ting with his left.
I disposed of my brigade as directed.
Baird's line appeared to run parallel with the road, and mine running to the rear crossed the road.
On this road and near it I posted my artillery, and advanced my skirmishers to the edge of the open field in front of the left and center of my line.
The position was a good one, and my brigade and the one on Baird's left could have co-operated and assisted each other in maintaining it. Fifteen minutes after this line was formed, Captain Gaw, of General Thomas' staff, brought me a verbal order to advance my line to a ridge or low hill (McDaniel's house), fully onefourth of a mile distant.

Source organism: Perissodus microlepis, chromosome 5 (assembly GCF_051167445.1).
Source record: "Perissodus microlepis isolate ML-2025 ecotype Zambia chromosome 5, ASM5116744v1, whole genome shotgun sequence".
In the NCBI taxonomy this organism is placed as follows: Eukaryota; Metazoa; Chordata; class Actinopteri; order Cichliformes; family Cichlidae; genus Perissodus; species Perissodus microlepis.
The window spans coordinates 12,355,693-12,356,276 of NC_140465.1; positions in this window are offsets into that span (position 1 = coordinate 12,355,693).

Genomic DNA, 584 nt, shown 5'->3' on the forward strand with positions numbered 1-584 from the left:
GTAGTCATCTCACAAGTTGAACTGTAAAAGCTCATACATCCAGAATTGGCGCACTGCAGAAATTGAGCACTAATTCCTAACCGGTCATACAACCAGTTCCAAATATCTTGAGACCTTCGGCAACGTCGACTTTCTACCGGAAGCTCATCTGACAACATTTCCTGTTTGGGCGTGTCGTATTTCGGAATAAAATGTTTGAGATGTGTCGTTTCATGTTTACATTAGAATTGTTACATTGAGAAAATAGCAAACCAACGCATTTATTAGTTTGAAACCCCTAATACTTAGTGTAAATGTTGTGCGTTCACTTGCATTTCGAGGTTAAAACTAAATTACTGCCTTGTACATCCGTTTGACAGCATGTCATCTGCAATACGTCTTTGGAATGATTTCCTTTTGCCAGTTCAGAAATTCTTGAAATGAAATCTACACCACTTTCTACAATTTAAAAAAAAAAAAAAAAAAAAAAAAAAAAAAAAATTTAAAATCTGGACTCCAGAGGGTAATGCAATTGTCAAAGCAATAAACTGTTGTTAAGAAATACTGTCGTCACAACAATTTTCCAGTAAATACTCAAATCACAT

I represented to him that in advancing I would necessarily leave a long interval between my right and Baird's left, and also that I was already in the position which General Thomas himself told me to occupy.
He replied that the order to move forward was imperative, and that I was to be supported by Negley with the other two brigades of his